Government, stop pussyfooting around the issue and pandering to the bishops in the House of Lords who you should have thrown out years ago. Let straight couples get a civil partnership, and let gay couples get married. And if a religious organisation chooses to marry gay people – the Quakers and Unitarians very much wish to do this – then let them do that. Don't be dictated to be a church that was, from one perspective, set up in order to allow Henry VIII to get his end away.

Now we're done with equal rights, let us move onto the economy:

Really? Ah, good, we must be out of recession then, because surely everyone would get that pay rise, right, down to the cleaning staff and the lady that pushes the tea trolley? No, wait, that doesn't happen? And share prices are down? And the economy is still fucked? And yet, these people are getting obscenely richer whilst the masses struggle?


Now, to something about the alma matar!

YES. THREE MONTHS TOO EARLY. IT IS THE SUMMER HOLIDAYS. I can't believe I've had to crack out the Sisko picture AGAIN.

I'm not even in St Andrews anymore and it makes me want to die as a statement for sheer fucking stupidity. Also, Harry Potter and Gin Society? I'm not saying that it doesn't exist, but I was president of the Doctor Who Society for two years and I drank like a fish, so if that society slipped under the radar then it must have been a little low on the whole publicity issue.


That's enough ranting for now, I think.

Monday, 4 June 2012

Musings on patriotism

I'm not especially proud to be British. I'm pleased to be British. I'm pleased at being a small part of a historic nation. I like the Union, and would rather be British than English. I'm happy that I have the benefits of being British; I am aware of my national global privilege, but I like that I have free and fair elections in my country, that I have reasonable freedoms and all that good stuff. Proud, though? That's like being proud to have size 5 feet. I like that size 5 feet generally makes shoe shopping more straight forward, and I think they look nice and in proportion on the end of my legs, but I'm not proud of them.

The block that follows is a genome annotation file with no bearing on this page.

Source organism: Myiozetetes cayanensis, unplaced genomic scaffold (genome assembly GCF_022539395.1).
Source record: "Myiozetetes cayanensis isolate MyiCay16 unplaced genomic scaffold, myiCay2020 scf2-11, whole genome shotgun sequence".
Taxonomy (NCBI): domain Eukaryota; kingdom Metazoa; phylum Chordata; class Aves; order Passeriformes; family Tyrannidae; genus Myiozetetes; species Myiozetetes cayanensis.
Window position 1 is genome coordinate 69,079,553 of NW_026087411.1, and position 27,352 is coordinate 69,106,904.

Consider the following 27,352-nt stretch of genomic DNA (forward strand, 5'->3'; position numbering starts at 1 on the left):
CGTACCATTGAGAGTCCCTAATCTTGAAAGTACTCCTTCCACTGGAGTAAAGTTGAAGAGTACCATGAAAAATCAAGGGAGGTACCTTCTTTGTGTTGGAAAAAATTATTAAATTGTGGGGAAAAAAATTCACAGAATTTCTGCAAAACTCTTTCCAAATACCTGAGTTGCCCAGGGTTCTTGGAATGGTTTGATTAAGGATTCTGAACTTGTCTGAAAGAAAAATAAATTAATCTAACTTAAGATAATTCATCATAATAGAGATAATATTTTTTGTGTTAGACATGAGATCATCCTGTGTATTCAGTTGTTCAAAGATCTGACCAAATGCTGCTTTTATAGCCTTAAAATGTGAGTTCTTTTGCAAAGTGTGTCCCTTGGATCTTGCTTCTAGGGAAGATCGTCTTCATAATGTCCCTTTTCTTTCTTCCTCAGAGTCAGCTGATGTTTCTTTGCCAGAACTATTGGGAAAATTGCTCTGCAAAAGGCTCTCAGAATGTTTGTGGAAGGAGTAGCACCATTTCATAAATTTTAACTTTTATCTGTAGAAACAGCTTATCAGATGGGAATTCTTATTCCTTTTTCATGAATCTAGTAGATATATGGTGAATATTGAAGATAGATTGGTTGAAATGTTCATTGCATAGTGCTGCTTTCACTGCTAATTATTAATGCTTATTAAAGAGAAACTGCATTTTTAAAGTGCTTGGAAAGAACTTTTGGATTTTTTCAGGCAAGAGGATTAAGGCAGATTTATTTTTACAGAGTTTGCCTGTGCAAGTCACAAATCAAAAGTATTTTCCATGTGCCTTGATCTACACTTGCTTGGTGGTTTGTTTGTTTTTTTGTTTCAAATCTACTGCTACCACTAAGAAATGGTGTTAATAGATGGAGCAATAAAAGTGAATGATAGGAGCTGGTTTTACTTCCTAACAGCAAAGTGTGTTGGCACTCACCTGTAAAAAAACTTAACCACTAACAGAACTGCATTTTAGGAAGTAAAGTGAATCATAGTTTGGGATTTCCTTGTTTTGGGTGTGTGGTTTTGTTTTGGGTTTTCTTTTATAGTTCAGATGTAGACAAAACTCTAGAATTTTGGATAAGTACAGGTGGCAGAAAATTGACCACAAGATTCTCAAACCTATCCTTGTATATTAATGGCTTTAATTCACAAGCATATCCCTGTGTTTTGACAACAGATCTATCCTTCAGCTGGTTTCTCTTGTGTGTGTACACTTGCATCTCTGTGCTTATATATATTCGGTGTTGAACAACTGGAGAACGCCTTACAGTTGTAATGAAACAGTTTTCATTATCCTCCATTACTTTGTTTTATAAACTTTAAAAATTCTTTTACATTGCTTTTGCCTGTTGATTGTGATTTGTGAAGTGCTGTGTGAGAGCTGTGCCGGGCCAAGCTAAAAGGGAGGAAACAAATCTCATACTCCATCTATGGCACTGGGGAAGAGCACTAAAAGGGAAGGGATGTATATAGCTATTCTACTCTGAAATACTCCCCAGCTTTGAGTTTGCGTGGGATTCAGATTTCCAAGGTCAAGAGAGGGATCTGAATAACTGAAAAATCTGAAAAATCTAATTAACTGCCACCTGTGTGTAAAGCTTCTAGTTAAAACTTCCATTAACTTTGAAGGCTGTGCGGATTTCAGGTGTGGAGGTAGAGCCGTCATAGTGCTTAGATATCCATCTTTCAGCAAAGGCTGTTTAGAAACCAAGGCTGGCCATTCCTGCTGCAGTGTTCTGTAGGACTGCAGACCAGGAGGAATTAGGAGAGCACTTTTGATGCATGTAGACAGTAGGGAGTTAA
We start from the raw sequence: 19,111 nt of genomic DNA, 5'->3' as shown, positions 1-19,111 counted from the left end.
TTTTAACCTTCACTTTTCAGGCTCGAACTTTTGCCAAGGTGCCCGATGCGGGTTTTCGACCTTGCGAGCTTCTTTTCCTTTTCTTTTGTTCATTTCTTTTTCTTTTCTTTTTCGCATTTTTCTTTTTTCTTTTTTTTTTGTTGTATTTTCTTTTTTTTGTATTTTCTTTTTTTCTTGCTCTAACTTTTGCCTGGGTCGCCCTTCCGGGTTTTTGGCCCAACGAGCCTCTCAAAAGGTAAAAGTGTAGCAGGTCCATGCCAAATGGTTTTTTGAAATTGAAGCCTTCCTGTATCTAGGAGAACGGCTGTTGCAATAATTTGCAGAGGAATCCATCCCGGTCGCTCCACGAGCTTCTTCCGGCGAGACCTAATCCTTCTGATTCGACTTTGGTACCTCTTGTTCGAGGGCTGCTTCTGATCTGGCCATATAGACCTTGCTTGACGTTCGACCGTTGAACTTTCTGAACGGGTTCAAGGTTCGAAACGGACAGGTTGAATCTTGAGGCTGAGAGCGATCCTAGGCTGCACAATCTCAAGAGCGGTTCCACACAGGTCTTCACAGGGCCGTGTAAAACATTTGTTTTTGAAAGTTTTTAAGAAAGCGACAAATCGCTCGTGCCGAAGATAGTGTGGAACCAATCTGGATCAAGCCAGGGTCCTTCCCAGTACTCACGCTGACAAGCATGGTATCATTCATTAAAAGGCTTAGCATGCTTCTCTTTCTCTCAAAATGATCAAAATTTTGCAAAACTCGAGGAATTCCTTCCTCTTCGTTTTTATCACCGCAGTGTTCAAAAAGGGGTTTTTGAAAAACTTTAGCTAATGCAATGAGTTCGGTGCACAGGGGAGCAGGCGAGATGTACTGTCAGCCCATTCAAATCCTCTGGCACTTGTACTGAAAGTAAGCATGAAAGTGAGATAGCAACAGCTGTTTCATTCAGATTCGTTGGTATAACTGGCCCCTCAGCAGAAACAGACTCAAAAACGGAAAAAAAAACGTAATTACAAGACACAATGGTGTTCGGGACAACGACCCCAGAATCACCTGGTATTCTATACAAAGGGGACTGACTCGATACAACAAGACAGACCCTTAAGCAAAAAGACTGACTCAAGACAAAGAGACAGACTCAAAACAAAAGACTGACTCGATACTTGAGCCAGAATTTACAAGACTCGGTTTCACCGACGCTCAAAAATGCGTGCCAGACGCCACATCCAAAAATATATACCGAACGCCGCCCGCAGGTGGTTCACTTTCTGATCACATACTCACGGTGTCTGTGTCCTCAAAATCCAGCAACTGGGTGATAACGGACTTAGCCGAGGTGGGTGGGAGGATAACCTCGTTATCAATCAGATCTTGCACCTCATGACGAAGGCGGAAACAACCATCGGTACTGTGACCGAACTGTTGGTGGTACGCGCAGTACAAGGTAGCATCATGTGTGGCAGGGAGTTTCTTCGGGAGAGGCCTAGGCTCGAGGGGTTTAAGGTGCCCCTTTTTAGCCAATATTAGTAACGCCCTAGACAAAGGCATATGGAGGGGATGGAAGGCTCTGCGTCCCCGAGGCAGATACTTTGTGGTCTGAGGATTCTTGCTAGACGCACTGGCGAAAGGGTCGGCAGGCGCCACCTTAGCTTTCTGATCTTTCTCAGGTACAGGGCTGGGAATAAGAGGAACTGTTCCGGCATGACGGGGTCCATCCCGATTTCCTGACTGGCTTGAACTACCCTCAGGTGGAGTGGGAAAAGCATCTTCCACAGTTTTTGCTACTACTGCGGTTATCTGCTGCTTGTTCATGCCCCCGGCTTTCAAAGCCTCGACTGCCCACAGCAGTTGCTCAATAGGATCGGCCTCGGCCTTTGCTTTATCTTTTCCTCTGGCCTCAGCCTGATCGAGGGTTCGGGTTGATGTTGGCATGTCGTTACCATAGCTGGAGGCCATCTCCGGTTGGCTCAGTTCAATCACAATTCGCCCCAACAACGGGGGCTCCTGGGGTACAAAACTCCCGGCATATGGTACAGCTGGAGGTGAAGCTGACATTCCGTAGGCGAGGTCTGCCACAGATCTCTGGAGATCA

I'm musing on patriotism at the moment, as the Union flag (fun fact: only the Union Jack when at sea!) has exploded everywhere, a bit like spores on moss. The Queen is having a diamond jubilee, something about which I am deeply ambivalent about. There is going to be a pageant of boats across the Thames. Last time this happened it was to welcome Catherine of Braganza to the country in 1662. I have no issue with Catherine of Braganza – seemed like a nice lady! - but she failed to have any children by Charles II, and unlike Hency VIII this probably was her fault, given that Charles had something like 35 acknowledged bastards by seventeen other women. This led to a major constitutional crisis and quite a lot of bad times for the monarchy. You know, just after Charles I had his head chopped off.

I'm just saying.

Anyway, the diamond jubilee is a thing that is happening at the moment. I am delighted to have a day off work, in much the same way I was delighted to have a day off for the last royal wedding. And I sort of respect the Queen, mostly for still being alive, even if she and her family are a set of parasitic leeches on society. So is my Aunty Phyllis and her brood, mind you, and I don't know if I want anyone to chop her head off. Then again, I'm not being encouraged to have street parties for Aunty Phyllis, either.

One thing that makes me quite skeezy, though, is the Jubilee song.

I am basically an emotional sponge and am fairly easy to start blubbing. I have been known to get a little bit weepy at adverts, and DIY SOS. To throw Gary Barlow at me (I love Take That with the passion that only someone who liked them the first time around can muster), Andrew Lloyd Webber (yes, I am an awful person) and then put in a bit of Gareth Malone is basically designed to make me weep like a child. It's a reasonably stirring song with vague lyrics.

And yet, the whole thing makes me uneasy, possibly because it reminds me what the monarchy really is. The Military Wives are defined by their relationships to men, not what they do as a living, and it says that we are a country at war, a country nearly always at war, and one that has belligerently pushed around big chunks of the world via a militaristic power, where those who are signed up and those who are left behind are made to feel Like It Really Matters. Lots of shots of angelic African children singing away are beautiful, yes, but how relevant is a tiny little British woman with a big hat to Kenyans? She was on the throne during the Mau-Mau Uprising, for goodness sake, there is not always good history there. The Commonwealth has made some good strides forwards, but there's an uncomfortable colonial history there that this song just blithely brushes under the carpet, and I don't know that's the right thing to do.

It's easy to get caught up in the excitement of a crowd, to be blown away by the spectacle and pageantry, and I might find myself watching that Jubilee concert tonight. But then, the pageantry is a show designed to hide the cold steel that lies behind the history of monarchy, the sense that if the Queen is in her God-given place then so are us underlings. That's a concept I'm really not comfortable with.

I'm enjoying my long weekend, although to be honest I spent the weekend catching up with some friends and have spent today watching so much Game of Thrones I think my eyes are going to fall out. That's probably as close as I'm getting to royalty today.